True rec­ol­lec­tion

The Irish Times - Friday - The Ticket - - ED POWER - CATHER­INE TAY­LOR

Cather­ine Tay­lor on Rose Tre­main’s en­thralling mem­oir


In seems apt that Rose Tre­main, who has pub­lished nov­els with mu­sic as their fo­cus (Mu­sic and Si­lence, The Gus­tav Sonata) should be­gin her own mem­oir thus: “I can re­mem­ber this: ly­ing in my pram and look­ing up at a white sky. Across the sky, some lines are drawn, like mu­si­cal staves. Flut­ter­ing shapes ar­rive and land on the staves: birds on tele­graph wires”. Her mother, Jane, re­pu­di­ates the lyri­cism of this mem­ory, ad­mon­ish­ing Tre­main in a man­ner we soon learn is typ­i­cal of her less than in­dul­gent par­ent­ing: “Don’t be silly. You in­vented that stuff.”

Rosie: Scenes from a Van­ished Life is the story of how Rose­mary “Rosie” Thom­son, a clever up­per-mid­dle-class girl board­ingschooled in the 1950s, de­nied the op­por­tu­nity of “silly” univer­sity and in­stead sent to “fin­ish­ing” school in France at the dawn of the 1960s, be­came Rose Tre­main, in­ven­tor of “stuff” and now a mul­ti­ple award-win­ning nov­el­ist and short-story writer.

“All ex­pe­ri­ence is an en­rich­ment rather than an im­pov­er­ish­ment, ” claims Eu­dora Welty in One Writer’s Be­gin­nings. Tre­main cer­tainly had enough emo­tional im­pov­er­ish­ment: the sec­ond daugh­ter (her sis­ter, Jo, be­ing four years older) of an arid mar­riage be­tween Vi­ola (known as Jane) Dud­ley and Keith Thom­son, an un­suc­cess­ful play­wright who left the fam­ily when Rosie was 10. Tre­main seems to have been starved of love in early life. She cred­its her and Jo’s nanny, Vera Sturt (“Nan”) with fill­ing some of the emo­tional gaps. Los­ing this stal­wart when she and Jo were packed off to board­ing school on her mother’s swift re­mar­riage was an un­for­get­table wrench, clearly still raw today.


Writ­ers of­ten pride them­selves on their abil­ity to rec­ol­lect, although all mem­ory is sub­jec­tive. Sim­i­larly, writ­ers amass im­pres­sions and in­for­ma­tion; sift through, dis­card much, keep some. They are the se­lec­tive ed­i­tors of their own con­struc­tions, and Tre­main is no dif­fer­ent. The open­ing pas­sages of her mem­oir con­tain rem­i­nis­cences of her ma­ter­nal grand­par­ents’ manor house, Linken­holt in Hamp­shire, where Jo, Rosie, and their cousins spent their hol­i­days, all lov­ingly re­cre­ated on the page: “all through my child­hood, I longed for it – for the mo­ment of walk­ing through its heavy front door and breath­ing its fa­mil­iar per­fume. What was that per­fume? A com­pos­ite of beeswax fur­ni­ture pol­ish, Brasso, French cig­a­rettes and dogs. It was the smell of home.” Tellingly, in the fol­low­ing para­graph: “It wasn’t my home.”

The ac­count of the fam­ily at Linken­holt gives some ex­pla­na­tion of Jane Thom­son’s am­biva­lence as a mother – she was an only daugh­ter, both of her broth­ers hav­ing died young, one from a burst ap­pen­dix, the other in the sec­ond World War. Jane was ban­ished to board­ing school at the age of six. Af­ter her brother Michael’s death, her par­ents shut them­selves down; even the pres­ence of grand­chil­dren was un­able to pen­e­trate their mourn­ing. Yet this does not ap­pear to trou­ble Rosie, who by then must have be­come ac­cus­tomed to the lack of af­fec­tion from her rel­a­tives: “We loved Linken­holt, not them. They were rich and they had cre­ated a beau­ti­ful world around them­selves, and that world was all to us.” Cer­tainly it pro­vided a con­trast to their ev­ery­day life in “dark, post-war Lon­don ... smog-bound, con­strained and con­fined”.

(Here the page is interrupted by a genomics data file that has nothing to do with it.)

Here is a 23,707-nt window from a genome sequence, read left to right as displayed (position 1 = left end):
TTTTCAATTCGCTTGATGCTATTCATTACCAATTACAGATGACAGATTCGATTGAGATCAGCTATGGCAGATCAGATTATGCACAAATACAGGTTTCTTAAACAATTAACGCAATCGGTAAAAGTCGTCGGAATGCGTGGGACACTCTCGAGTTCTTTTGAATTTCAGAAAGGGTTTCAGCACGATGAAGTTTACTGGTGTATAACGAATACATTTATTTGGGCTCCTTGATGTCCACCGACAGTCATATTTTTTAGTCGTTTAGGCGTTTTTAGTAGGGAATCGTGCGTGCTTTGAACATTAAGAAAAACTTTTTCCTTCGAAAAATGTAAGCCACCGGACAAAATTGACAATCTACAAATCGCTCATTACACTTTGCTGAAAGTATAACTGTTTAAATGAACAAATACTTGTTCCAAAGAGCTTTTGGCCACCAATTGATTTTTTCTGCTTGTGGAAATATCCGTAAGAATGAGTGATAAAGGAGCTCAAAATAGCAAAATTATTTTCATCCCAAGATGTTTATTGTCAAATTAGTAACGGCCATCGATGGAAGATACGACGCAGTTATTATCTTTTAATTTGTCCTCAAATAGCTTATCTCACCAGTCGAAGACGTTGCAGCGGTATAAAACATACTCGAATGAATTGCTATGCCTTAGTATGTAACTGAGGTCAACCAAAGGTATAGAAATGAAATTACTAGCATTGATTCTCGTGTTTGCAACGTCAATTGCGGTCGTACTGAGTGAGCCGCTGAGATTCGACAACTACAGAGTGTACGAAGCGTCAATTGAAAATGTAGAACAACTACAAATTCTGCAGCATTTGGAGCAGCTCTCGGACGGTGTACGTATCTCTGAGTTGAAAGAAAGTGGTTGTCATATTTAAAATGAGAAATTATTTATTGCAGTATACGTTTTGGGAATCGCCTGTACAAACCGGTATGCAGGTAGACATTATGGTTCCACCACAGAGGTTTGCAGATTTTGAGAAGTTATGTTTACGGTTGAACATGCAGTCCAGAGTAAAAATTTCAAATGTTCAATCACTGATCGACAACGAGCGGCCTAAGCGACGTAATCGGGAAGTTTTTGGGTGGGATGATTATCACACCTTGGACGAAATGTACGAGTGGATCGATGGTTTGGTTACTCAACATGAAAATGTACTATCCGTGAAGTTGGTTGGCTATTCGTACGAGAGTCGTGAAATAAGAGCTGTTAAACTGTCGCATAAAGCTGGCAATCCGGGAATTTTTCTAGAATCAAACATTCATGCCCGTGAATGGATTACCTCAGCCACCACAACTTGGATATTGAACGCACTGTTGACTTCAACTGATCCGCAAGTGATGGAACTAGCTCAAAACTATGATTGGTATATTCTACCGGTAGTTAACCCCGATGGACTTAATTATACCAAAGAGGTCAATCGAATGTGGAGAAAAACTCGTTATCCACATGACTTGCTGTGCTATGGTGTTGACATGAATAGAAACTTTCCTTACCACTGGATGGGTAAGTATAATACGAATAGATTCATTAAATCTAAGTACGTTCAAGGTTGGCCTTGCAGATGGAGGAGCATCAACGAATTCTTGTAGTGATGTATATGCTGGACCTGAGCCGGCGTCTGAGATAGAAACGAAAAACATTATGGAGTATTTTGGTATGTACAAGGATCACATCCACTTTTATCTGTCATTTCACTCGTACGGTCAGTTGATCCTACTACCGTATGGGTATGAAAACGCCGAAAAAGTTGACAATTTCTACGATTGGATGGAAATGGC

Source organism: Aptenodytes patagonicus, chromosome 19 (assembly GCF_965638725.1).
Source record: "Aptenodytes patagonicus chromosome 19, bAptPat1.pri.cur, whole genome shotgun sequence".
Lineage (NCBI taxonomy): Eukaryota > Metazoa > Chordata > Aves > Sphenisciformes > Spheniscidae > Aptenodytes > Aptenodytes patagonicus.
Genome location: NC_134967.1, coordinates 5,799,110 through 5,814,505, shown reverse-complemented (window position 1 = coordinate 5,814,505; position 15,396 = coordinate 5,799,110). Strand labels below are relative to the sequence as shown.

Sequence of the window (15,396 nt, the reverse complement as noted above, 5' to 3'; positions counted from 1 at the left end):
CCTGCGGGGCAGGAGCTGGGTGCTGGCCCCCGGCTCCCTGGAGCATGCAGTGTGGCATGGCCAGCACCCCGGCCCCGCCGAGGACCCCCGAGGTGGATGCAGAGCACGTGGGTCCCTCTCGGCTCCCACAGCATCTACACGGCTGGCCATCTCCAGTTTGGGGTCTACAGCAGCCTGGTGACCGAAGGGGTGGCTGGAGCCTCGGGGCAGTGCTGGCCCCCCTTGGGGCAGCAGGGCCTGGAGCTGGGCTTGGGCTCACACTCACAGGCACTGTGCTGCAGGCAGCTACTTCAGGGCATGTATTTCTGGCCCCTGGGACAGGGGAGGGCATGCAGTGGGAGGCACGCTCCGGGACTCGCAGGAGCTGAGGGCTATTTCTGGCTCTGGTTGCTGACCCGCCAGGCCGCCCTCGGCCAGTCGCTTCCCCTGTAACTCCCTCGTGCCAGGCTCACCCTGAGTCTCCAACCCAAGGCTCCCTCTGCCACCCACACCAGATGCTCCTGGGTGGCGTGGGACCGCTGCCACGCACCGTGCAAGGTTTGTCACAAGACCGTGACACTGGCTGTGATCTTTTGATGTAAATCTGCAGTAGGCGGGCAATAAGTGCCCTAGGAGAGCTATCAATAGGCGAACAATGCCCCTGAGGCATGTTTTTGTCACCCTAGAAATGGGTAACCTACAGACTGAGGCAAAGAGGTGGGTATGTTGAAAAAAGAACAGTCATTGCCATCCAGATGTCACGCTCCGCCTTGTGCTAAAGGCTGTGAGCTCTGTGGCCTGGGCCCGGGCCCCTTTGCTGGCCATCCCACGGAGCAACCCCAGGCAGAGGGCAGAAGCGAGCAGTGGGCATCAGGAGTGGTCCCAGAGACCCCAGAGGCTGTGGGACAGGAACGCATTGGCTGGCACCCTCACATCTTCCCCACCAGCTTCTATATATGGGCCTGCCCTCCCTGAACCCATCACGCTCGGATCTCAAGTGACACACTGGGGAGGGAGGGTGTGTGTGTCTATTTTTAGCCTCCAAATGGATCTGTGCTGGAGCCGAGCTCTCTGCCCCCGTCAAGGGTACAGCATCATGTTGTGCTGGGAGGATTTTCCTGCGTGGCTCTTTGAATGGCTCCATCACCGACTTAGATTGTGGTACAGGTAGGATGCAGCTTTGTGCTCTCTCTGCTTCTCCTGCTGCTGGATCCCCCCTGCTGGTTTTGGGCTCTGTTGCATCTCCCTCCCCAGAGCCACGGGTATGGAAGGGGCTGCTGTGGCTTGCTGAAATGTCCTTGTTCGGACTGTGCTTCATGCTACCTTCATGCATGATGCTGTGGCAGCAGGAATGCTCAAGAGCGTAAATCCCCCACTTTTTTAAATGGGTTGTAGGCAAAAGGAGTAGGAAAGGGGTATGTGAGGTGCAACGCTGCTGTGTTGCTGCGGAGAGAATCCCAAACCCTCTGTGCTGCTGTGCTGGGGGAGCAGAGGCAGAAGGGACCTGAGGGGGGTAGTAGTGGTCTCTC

The Thom­son fam­ily lived in rel­a­tive wealth in Chelsea, how­ever, a life of ex­pen­sive ed­u­ca­tion and nurs­ery bliss with Jane so­cial­is­ing and shop­ping, and Keith – be­fore he ab­sconded – away tour­ing one of his failed projects. Tre­main tries very hard to un­der­stand her par­ents, if not ab­solve them – par­tic­u­larly her mother. Some of their chill­i­ness and re­mote­ness comes through in her mea­sured prose: the book reeks of re­pres­sion but also per­cep­tion. Her par­ents’ gen­er­a­tion was blighted by war, their off­spring left to sink or swim.

This is Tre­main’s first work of non-fic­tion and it reads very much like a novel. The years at board­ing school, de­scribed as the “Great Cast­ing Off”, where teenage girls hun­gry for nour­ish­ment of any kind off-loaded their mis­ery into vast dra­matic and artis­tic projects, en­gag­ing in crushes on their equally frus­trated teach­ers, has shades of An­to­nia White’s classic Frost in May. Tre­main writes of “va­cant, ex­haust­ing nights”, the gen­teel “knit­ting hour” in a crowded draw­ing room soon over­taken by the pun­gent re­al­ity of a horde of ado­les­cent girls: “un­washed armpits, dirty hair and men­strual blood”.

Ox­ford beckons, but Rosie is thwarted once more by Jane, who shud­ders at the idea of hav­ing a “blue­stock­ing” for a daugh­ter, and so, obe­di­ent and fu­ri­ous, trudges off to Switzer­land to be “fin­ished” and pre­pared for lit­tle more than a role as a sec­re­tary un­til mar­riage. At 18 she rebels and de­fies Jane by en­rolling at the Sor­bonne. Tre­main did not pub­lish her first fic­tion un­til she was 33 – but this dis­qui­et­ing, beau­ti­fully crafted mem­oir shows that she was in train­ing to be a writer from the start.


Rose Tre­main: a writer from the start.

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